In this week’s episode we were very happy to talk to Richard Botto, AKA RB, founder and CEO of Stage 32. The world’s largest social network and educational hub for film, television & theater creatives. We had a fun talk about filmmaking and industry, but also creativity and finding balance in your life between the things that need to be done and the things you would like to do. RB was an absolute joy to talk to and it was nice to get to know him a little bit as a person, who is not just a CEO, but a represented screenwriter and producer as well. Enjoy!
Richard Botto, known to his friends as “RB”, is the co-founder, CEO, and President of Stage 32, the premier, free social network for film, television, and theater creatives boasting over 100,000 members from 185 countries. He is also an actor, voice actor, producer and screenwriter repped by David Greenblatt of Greenlit Creative. His screenplays have been semi-finalists and finalists at a variety of competitions including The Page, Nicholl, and Creative World Awards. He was an associate producer on Sam Levinson’s first film, ANOTHER HAPPY DAY which premiered at the Sundance Film Festival in 2011 and featured Ellen Barkin, Demi Moore, Thomas Hayden Church, Kate Bosworth, and Ellen Burnstyn. Prior to launching Stage 32, He was the founder, publisher and editor of RAZOR Magazine, a national men’s lifestyle magazine which had a readership of 1.5 million at its peak. He was also a sports radio host on a variety of programs on ESPN and Fox affiliates. He has been a teacher, moderator, and panelist at various colleges and conferences (AFM, SXSW, London FF, SWW) around the world speaking on a variety of subjects including screenwriting, social media, and business. Additionally, Richard has appeared on MSNBC, CNBC, Fox News, and other news and entertainment outlets speaking on the film and tech industries. My book on crowdsourcing will be published by Focal Press in 2015.
Best Way To Network In Hollywood by Richard “RB” Botto (Stage 32 CEO)
Along with being an actor and a producer, I’m a screenwriter. I love the process. Don’t mind the isolation. Actually find it somewhat cathartic. Like most screenwriters, however, it’s the aftermath, the procedure and ceremony of getting a completed work out into the world that is much more stressful. At least that’s the way I used to feel.
Some people say, “Let your writing do the speaking for you.” That’s a wonderful thought, no? Our writing is so damn marvelous, our script will levitate from a stack of screenplays and come to rest in a top producer/manager/agent’s lap, an amber glow permeating from the edges, pipe organ music mystically filling the room.
The reality is our scripts – on the surface, before they’re cracked – do not have legs, faces, or personalities. But we do. You have to do the speaking for you. You have to start the conversation before the genius of your script can finish it.
To accomplish this, you have to put as much time into marketing and networking as you do creating. You need to treat yourself as a brand. You need to be fearless and even a little (stressing “a little”) reckless at times. You need to take chances.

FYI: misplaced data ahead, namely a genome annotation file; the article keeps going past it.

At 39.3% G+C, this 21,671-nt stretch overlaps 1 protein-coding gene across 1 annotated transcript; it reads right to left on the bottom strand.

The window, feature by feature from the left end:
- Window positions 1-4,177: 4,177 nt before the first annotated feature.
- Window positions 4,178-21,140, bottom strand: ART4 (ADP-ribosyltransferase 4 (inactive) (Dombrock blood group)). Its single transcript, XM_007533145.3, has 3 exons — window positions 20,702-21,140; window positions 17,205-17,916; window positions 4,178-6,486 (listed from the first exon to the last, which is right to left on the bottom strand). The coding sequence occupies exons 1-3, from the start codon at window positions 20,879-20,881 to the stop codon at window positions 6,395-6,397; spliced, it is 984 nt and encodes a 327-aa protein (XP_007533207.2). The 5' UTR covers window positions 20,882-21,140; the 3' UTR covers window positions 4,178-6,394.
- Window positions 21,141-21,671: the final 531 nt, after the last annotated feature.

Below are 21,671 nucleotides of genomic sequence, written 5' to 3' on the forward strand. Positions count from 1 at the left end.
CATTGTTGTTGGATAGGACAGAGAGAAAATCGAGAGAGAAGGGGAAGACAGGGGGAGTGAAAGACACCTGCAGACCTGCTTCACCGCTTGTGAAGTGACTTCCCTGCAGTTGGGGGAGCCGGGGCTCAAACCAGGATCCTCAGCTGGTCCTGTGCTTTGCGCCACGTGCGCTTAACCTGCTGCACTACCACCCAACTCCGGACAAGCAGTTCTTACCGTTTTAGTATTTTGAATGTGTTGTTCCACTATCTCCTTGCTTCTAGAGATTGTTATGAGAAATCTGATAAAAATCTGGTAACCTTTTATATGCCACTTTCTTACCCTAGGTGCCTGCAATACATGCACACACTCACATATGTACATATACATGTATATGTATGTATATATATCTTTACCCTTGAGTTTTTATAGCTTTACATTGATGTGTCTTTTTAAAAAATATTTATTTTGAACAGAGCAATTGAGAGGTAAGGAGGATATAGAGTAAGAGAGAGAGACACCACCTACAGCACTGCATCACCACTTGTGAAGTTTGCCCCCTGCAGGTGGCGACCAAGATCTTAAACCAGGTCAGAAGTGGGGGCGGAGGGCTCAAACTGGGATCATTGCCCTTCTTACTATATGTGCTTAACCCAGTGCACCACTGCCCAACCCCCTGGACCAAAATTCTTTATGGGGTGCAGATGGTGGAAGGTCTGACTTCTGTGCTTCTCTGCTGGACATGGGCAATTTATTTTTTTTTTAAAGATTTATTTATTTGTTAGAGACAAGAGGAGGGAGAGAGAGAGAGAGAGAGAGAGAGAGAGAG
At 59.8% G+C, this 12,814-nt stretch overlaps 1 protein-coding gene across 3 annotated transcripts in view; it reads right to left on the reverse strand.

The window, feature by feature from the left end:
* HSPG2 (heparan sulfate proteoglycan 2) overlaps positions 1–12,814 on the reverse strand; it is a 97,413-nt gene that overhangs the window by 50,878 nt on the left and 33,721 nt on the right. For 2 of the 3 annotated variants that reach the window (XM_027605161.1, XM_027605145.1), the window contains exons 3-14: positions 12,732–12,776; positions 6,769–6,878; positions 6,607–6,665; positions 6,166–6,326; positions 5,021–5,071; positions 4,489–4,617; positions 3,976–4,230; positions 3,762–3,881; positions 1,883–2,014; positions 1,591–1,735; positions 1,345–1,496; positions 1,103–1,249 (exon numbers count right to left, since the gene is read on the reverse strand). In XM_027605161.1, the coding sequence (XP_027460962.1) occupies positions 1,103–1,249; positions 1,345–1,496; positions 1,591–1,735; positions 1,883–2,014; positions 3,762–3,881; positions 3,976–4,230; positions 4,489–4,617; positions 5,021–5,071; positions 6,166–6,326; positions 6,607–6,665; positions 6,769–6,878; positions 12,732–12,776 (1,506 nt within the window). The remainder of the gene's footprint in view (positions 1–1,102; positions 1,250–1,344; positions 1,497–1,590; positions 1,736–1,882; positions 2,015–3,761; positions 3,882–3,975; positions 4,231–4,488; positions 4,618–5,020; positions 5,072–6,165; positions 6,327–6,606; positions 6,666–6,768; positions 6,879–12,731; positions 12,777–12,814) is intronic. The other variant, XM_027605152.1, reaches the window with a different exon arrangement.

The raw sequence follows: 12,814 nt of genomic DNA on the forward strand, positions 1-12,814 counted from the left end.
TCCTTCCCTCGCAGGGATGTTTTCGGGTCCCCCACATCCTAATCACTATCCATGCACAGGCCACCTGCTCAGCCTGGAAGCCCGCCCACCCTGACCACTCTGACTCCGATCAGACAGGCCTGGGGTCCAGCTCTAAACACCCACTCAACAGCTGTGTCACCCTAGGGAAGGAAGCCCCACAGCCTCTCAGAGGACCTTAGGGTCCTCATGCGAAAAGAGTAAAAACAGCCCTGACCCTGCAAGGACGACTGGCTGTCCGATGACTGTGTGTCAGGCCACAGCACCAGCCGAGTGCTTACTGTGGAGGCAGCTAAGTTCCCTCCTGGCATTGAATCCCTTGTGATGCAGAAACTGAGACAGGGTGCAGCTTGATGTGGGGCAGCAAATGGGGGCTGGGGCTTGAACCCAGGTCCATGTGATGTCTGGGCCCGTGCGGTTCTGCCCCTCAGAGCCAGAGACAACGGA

We started Stage 32 to give all creatives a chance to market their brand, to network, 24/7/365 regardless of geography or level of accomplishment. But we also built it as a support system for creatives to share experiences, work, and advice. It was built from a place of understanding. It was built with the recognition that the number one reason most creatives fail isn’t because they lack talent, but because they quit. And the number one reason creatives quit is because they lack contacts, peers who can teach, assist, and support.
Once Stage 32 launched, my networking opportunities multiplied. Further, I was able to conduct my networking during non-office hours, which proved to be a blessing. Soon, I had met a producer on the site who was willing to take a run at one of my scripts, Rocket’s Red Glare. With help with another producer, who, in fairness, I met while serving as an associate producer on Another Happy Day, we had about 1.5 million of a 3.5 million dollar budget in the kitty and feelers out to Rebecca Hall to play the lead. Ultimately, as things often do in this business, egos became bigger than the task at hand and the project fell apart. Still, this was more movement than I had seen in the previous year.
More recently, I met another producer on Stage 32 who took a liking to another of my screenplays, The End Game. With her help, we are not only in pre-production, but have already secured a distribution agreement with a company which has distributed numerous Golden Globe and Oscar nominated films. This all started with a simple conversation through the site.
Teachers and gurus will have you believe that this equation is law:
Talent + Ideas = Success.
But, I believe they’re missing a multiplier.
Talent + Ideas x Contacts = Success
– Richard Botto
BECOME A MEMBER OF STAGE 32
- FORBES – Stage 32: Lynda.com Meets LinkedIn For Film, Television And Theater Creatives
- LA BUSINES JOURNAL – Stage 32 CEO connecting writers with representation via Skype
- HUFFINGTON POST – Fostering a Creative Community